What do we do when crisis comes? What should we do? How can others help?
Carolyn, a friend in her 90s, approached me at church after the morning worship service a few Sundays ago. She and her husband Alan had had a terrible week. The previous Tuesday she was hit by another car while driving, destroying her vehicle but leaving her mercifully with only a few bumps and bruises. On Friday there had been an electrical fire in her house. She and her husband were safe but their home was badly damaged. They were living in a nearby hotel and needed prayer. The couple, another friend and I prayed together immediately, and my family has lifted them up before the Lord several times in the past few weeks.
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Holiness, being set apart, is exactly what most of us don’t want. It is scary, lonely, hard, and subjects us to all manner of injury. Yet God commands us, in company with our brothers and sisters in Christ, to be holy.
This morning I mentioned to a member of my Bible Fellowship class that we would be studying holiness. Like many people, he asked if I meant “morally good or ethical.” “Actually,” I replied, “to be holy is to be set apart to God. Morality is only part of holiness.” To be holy, we must be morally like God, but we must also be different in non-moral ways from the world around us. Ancient Israel is a good example. Circumcision confers no moral benefit, but God required it of His people nonetheless. Following the dietary and hygiene laws in Leviticus results in better health, but not in claims to greater righteousness.
The ancient Hebrews were afraid to be holy, and one example of this fear was that they demanded that God give them a king. 1 Samuel provides a good case study. Our lives are little different.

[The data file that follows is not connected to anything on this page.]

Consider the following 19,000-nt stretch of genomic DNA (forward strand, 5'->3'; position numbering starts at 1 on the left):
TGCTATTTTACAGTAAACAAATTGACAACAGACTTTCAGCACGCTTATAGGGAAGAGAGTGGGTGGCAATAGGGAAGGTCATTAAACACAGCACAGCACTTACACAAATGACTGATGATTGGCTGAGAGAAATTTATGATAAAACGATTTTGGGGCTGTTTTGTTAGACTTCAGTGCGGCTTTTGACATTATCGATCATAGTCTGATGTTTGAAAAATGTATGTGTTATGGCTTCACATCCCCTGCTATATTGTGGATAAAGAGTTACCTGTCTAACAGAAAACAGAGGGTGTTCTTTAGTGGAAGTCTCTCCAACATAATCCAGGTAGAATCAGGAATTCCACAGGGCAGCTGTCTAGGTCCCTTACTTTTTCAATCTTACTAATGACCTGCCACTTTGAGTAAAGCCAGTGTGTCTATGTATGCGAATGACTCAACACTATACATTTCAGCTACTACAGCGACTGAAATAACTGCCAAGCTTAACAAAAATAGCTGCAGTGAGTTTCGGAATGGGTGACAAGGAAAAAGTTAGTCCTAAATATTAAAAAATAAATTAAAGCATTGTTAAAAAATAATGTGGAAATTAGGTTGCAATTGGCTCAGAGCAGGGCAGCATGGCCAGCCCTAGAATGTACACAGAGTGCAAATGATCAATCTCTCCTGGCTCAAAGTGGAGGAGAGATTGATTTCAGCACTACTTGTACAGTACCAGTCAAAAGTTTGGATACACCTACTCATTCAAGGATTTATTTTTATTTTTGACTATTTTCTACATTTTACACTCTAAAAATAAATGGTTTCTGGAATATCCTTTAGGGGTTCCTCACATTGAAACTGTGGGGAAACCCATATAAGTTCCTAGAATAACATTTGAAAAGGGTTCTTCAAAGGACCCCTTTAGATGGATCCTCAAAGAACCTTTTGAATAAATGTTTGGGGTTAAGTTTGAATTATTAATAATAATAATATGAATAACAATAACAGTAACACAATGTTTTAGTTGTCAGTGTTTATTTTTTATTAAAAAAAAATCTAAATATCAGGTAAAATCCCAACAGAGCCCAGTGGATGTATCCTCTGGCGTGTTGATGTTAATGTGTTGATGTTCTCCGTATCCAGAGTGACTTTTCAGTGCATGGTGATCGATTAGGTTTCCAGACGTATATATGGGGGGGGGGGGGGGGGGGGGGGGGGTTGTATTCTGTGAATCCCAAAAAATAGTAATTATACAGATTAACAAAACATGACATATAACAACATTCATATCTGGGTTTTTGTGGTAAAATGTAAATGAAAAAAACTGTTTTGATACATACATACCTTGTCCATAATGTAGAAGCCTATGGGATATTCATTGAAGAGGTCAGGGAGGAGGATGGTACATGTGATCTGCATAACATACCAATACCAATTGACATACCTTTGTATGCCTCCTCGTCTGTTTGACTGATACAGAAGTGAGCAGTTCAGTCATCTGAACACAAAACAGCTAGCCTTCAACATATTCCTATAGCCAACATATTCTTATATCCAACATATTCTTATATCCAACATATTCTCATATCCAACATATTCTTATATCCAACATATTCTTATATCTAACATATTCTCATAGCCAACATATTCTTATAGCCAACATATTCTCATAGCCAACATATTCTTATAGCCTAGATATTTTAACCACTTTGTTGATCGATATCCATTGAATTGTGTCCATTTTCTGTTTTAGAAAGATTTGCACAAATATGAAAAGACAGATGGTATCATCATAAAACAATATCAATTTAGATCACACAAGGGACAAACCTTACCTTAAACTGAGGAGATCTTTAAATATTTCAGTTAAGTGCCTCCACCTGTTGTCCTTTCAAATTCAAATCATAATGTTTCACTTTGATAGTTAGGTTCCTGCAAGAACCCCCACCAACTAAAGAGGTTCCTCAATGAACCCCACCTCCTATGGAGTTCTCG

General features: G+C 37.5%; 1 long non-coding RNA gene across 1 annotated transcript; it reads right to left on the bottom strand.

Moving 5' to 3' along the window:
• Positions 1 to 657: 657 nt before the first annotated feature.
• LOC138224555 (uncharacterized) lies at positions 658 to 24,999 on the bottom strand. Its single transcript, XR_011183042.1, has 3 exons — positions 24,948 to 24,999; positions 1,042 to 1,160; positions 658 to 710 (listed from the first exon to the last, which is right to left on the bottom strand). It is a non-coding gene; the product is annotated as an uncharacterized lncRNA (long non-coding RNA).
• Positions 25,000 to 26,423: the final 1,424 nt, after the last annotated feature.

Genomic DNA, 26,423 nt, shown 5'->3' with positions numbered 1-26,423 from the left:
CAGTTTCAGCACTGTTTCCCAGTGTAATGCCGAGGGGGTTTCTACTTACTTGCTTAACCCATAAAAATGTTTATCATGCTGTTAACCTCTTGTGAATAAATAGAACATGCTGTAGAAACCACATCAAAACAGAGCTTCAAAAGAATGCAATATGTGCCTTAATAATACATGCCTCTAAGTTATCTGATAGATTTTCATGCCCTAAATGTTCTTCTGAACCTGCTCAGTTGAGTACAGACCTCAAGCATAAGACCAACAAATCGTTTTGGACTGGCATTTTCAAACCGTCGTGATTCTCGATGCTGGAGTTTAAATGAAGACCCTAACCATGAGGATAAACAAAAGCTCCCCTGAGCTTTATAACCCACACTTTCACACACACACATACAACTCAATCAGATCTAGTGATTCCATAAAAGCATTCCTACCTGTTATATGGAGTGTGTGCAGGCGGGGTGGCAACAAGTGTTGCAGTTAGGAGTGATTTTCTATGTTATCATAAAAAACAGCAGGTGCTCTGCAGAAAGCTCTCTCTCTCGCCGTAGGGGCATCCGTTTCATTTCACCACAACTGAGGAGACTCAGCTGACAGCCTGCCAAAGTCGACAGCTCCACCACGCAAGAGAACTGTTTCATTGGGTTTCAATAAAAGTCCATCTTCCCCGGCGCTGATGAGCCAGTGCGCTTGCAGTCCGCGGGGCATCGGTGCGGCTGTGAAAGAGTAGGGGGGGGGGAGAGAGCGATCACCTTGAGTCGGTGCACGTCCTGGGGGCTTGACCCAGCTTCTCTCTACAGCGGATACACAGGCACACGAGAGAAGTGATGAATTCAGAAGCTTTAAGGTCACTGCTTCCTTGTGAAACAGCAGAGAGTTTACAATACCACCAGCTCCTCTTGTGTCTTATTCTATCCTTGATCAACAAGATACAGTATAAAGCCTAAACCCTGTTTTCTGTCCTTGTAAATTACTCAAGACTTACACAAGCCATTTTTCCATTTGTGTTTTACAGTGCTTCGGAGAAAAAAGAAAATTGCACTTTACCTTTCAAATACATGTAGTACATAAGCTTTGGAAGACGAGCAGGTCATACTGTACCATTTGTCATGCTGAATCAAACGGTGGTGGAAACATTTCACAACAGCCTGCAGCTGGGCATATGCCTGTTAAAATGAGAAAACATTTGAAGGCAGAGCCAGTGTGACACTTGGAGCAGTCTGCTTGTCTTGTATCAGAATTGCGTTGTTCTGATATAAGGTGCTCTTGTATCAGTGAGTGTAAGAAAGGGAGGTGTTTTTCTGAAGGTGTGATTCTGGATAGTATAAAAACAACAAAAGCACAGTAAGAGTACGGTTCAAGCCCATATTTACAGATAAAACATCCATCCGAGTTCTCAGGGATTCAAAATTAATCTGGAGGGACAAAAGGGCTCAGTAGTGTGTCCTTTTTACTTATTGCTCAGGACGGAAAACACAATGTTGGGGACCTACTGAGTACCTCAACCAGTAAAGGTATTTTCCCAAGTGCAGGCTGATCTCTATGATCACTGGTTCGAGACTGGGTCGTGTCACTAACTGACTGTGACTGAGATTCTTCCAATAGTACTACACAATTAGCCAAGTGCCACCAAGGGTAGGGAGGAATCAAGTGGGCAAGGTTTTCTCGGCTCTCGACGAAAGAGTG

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Whether we admit it or not, we often think that we are smarter, more moral, and better than our ancestors. We should not be so sure.
My son recently completed his first year in engineering at Virginia Tech, and found himself surrounded by highly accomplished and intelligent faculty and students. These people differed on religion, politics, lifestyles, interests, backgrounds, and almost everything else. Yet they agreed on one important opinion: people today are smarter, more virtuous, and perhaps even better overall, than people of yesteryear.
The origin of this tacit belief is multifactorial. Standardized test scores have been generally improving over the past century, technology has rapidly advanced, and our ancestors have had great moral failures, whether slavery or racism. Many hold the quasi-Darwinian view that everything gets better adapted to the environment over time. Finally, the belief that moderns are better than ancients is seasoned with a heaping tablespoon of the salt of human arrogance.
Continue reading “Modern Idolaters and Chronological Snobs”